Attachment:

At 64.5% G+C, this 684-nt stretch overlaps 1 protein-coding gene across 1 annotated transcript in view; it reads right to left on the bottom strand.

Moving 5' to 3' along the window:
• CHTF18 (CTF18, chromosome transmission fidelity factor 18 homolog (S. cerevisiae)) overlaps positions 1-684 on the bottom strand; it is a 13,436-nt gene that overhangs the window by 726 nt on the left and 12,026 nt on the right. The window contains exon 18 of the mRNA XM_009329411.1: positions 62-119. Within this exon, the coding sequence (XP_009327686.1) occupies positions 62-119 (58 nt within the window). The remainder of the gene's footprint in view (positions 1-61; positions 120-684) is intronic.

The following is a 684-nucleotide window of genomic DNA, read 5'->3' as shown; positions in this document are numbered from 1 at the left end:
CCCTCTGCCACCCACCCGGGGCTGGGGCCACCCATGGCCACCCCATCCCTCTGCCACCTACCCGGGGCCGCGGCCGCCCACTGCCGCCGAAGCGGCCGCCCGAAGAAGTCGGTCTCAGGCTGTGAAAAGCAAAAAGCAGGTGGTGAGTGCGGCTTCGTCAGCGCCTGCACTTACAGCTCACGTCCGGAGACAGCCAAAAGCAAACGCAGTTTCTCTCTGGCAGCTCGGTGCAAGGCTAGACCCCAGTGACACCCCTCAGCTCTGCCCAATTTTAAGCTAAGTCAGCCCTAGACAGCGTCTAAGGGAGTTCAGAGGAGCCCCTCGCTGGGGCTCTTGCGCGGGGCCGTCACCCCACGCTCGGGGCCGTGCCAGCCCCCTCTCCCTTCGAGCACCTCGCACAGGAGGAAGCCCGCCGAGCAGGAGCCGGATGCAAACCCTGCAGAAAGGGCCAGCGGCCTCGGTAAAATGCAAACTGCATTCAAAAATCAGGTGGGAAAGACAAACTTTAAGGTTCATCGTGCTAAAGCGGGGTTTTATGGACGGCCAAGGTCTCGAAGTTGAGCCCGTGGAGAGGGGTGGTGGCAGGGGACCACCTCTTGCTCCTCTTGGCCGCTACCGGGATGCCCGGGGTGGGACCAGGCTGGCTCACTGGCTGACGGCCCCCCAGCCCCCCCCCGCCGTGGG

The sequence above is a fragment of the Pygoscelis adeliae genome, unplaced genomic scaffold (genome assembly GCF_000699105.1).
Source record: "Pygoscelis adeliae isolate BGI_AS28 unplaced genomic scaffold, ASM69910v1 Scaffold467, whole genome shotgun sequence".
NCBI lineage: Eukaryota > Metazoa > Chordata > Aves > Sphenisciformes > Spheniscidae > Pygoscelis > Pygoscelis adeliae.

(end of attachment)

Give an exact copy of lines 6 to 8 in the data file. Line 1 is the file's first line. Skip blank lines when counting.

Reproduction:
The sequence above is a fragment of the Pygoscelis adeliae genome, unplaced genomic scaffold (genome assembly GCF_000699105.1).
Source record: "Pygoscelis adeliae isolate BGI_AS28 unplaced genomic scaffold, ASM69910v1 Scaffold467, whole genome shotgun sequence".
NCBI lineage: Eukaryota > Metazoa > Chordata > Aves > Sphenisciformes > Spheniscidae > Pygoscelis > Pygoscelis adeliae.